Graphene

Graphene

Bi-dimensional crystalline structure of carbon

Graphene is an atom-thick layer of carbon that was the first two-dimensional material ever discovered. Under an atomic microscope graphene is a flat lattice of hexagons linked in a honeycomb pattern. Graphene’s structure allows electrons to move across the lattice unimpeded by other layers at high speed. Graphene can carry a thousand times more electricity than copper. Andre Geim and Kostya Novoselov are authors of a 2004 Science paper that first describes graphene based on research conducted in Russia and the UK. Geim and Novoselov, who are both at University of Manchester were awarded the 2010 Nobel Prize in Physics “for groundbreaking experiments regarding the two-dimensional material graphene”.

Graphene was discovered by Andre Geim, a physics professor at the University of Manchester. Geim specializes in microscopically thin materials and wondered how very thin layers of carbon might behave under certain conditions. Geim’s research group discovered that graphite, which consists of stacks of atom-thick carbon layers, comes off onto Scotch tape in thin flakes. By folding the tape and then pressing and pulling apart, the flakes were further peeled down to thinner layers until it reached the thinness of an atom-thick layer of carbon.

Geim’s group discovered that graphene, like silicon, has a pronounced field effect, suggesting it could replace silicon in some applications. The field effect shown by graphene when placed near an electric field indicated that conductivity could be controlled. Semiconductors like silicon can turn on and off in the presence of an electric field and that switching generates the ones and zeros in computer chips. Graphene is a semi-metal that cannot be off without modifying the material in a process called doping. However doping graphene has been found to reduce electron mobility. Doping graphene can be achieved by the deposition of different adsorbates, either atoms or molecules, on the graphene surface.

Applications

Graphene is a material that is thin and strong with high thermal and electrical conductivity. These characteristics along with its high permeability and high electron mobility make graphene potentially useful for applications in electronics such as semiconductors, energy storage and generation devices and sensors. Graphene films can be used in protective coatings on smartphones and flexible electronic devices. In various applications graphene replaces silicon.

Graphene quantum dots (GQDs) are nanometer-sized material derived form one or a few layers of graphene. GQDs have a large surface to mass ratio and are fluorescent. GQDs have applications in organic photovoltaic devices, catalysis, sensors and biomedicine. GQDs have been shown to enter the cytoplasm of human cells without significantly affecting cell viability. GQDs have been used in research related to tissue imaging, cancer diagnostics, intracellular sensing and drug delivery.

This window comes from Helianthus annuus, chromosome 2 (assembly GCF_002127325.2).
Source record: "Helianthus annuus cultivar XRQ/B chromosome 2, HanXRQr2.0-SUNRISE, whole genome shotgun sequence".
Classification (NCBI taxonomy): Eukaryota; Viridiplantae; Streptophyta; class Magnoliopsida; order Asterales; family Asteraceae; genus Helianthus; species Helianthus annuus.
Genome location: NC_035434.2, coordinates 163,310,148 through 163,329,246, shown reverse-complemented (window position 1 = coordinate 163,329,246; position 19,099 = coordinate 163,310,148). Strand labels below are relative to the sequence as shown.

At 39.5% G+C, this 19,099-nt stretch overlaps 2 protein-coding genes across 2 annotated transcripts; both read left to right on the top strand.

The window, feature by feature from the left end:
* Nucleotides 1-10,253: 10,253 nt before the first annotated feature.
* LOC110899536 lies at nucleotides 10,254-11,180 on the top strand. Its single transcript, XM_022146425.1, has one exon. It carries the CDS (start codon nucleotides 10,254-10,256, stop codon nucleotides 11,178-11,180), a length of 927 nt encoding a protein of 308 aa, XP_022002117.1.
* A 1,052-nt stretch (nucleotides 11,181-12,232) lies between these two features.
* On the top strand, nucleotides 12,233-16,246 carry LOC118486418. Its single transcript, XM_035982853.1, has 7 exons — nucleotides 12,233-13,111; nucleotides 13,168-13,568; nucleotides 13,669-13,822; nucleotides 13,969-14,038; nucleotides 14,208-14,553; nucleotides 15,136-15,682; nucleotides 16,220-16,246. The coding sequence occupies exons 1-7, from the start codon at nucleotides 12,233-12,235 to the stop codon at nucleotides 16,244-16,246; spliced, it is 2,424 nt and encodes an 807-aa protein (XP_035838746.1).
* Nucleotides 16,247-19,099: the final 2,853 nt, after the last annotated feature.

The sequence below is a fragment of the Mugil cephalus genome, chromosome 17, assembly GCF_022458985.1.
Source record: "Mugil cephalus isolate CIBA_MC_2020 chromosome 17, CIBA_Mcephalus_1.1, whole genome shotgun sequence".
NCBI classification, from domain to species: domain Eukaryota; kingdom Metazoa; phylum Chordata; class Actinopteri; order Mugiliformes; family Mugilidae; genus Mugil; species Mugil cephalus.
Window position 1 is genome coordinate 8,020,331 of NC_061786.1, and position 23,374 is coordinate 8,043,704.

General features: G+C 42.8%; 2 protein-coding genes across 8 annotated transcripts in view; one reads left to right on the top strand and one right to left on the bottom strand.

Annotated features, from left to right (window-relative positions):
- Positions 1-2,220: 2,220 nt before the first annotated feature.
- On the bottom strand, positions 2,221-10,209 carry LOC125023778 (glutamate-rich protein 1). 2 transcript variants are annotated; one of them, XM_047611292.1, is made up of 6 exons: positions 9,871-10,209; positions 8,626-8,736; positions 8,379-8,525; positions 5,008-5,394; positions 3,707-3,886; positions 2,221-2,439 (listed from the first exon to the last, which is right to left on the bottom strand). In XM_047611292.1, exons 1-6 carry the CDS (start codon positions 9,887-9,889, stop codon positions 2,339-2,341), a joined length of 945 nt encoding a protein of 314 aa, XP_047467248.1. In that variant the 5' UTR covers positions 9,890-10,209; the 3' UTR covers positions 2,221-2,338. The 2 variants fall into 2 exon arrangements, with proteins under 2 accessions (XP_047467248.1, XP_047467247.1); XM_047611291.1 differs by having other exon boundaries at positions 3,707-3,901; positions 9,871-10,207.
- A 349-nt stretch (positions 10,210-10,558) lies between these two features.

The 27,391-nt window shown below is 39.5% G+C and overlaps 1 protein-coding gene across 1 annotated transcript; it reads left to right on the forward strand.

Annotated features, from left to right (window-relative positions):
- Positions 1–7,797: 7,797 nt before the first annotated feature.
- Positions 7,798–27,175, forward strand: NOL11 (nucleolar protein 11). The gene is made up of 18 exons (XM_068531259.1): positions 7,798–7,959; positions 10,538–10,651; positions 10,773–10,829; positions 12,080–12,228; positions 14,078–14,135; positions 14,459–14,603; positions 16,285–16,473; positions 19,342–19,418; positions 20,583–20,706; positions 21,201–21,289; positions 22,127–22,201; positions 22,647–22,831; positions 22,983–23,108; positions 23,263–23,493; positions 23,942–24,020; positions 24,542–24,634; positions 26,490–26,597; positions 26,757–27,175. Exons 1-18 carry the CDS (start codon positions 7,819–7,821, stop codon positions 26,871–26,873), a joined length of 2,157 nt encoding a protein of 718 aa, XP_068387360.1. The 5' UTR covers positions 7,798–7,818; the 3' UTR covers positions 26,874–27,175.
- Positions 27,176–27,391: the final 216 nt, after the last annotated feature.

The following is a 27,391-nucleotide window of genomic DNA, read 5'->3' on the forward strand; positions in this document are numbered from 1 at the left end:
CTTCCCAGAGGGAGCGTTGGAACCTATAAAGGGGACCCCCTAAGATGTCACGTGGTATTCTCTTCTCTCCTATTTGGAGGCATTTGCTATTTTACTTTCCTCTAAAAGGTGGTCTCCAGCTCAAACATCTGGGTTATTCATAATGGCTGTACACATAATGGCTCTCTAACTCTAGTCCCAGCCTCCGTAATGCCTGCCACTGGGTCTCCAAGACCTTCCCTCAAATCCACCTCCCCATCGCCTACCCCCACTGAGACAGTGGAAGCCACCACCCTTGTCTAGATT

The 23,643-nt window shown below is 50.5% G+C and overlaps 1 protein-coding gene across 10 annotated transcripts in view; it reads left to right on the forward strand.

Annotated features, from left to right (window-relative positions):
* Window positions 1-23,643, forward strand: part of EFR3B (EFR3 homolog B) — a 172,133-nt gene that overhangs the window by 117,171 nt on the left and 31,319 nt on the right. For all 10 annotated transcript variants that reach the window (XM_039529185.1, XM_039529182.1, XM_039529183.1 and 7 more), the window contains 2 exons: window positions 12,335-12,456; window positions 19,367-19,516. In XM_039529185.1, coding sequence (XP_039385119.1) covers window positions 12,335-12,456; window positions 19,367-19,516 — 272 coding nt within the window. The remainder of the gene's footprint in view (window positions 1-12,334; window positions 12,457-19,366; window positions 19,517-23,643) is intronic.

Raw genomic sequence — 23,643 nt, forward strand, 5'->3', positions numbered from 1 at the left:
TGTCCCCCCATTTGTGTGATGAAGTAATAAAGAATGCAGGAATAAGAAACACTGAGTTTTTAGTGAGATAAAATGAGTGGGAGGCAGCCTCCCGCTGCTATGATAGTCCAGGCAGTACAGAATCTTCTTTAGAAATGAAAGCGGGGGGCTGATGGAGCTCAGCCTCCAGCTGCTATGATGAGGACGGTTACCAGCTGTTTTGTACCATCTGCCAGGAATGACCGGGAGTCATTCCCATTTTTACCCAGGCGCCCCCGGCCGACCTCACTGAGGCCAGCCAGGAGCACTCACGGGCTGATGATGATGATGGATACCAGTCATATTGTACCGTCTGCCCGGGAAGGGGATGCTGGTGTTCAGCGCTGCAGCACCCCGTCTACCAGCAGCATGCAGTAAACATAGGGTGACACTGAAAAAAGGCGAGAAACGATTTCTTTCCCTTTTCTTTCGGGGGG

Timeline

December 2, 2019

Mosquito bite prevention through graphene barrier layers

March 5, 2018

Unconventional superconductivity in magic-angle graphene superlattices

October 22, 2004

Electric Field Effect in Atomically Thin Carbon Films

Two-dimensional graphitic films are described by a research group led by Andre Geim. Researchers were from University of Manchester, United Kingdom and Institute for Microelectronics Technology, Russia.

People

Name
Role
LinkedIn

Andre Geim

Discovered graphene, Nobel Prize

Kostya Novoselov

Nobel Prize - graphene

Further reading

Title
Author
Link
Type
Date

How Twisted Graphene Became the Big Thing in Physics | Quanta Magazine

Web

Material Question

John Colapinto

Web

December 15, 2014

Documentaries, videos and podcasts

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Companies

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CEO
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News

Title
Author
Date
Publisher
Description
By Ian Randall For Mailonline
November 8, 2019
Mail Online
Work will begin today on laying a 2460 feet (750 metre) -long stretch of the pothole-resistant wonder material on the main road through the village of Curbridge, west of Oxford.
Science X staff
October 9, 2019
phys.org
Transparent conductive films (TCFs) have many applications in touch screens, organic light emitting diodes and solar cells. These applications need materials that are strong, energy efficient and stable, which is why companies and researchers are interested in carbon-based materials. This applies especially to networks of single-walled carbon nanotubes, which are expected to replace the metal-oxide films that are currently used.
Bob Yirka
September 27, 2019
phys.org
A team of researchers from the U.K., China and Spain has found that graphene exhibits mechanical properties that are similar to those of graphite. In their paper published in the journal Physical Review Letters, the group describes testing flakes of graphene in a unique way, and what they found.
Science X staff
September 23, 2019
phys.org
Graphene is actually a 3-D material as well as a 2-D material, according to a new study from Queen Mary University of London.
Research and Markets
September 13, 2019
www.prnewswire.com:443
DUBLIN, Sept. 13, 2019 /PRNewswire/ -- The "Opportunity Assessment of Graphene Oxide" report has been added to ResearchAndMarkets.com's offering. "Opportunity...
Shawn Knight
August 27, 2019
TechSpot
Graphene was once praised as a miracle material that would enable everything from faster computer chips to space elevators. While we're still waiting for those advancements to take shape, scientists have been finding all sorts of surprising alternative uses for...

References

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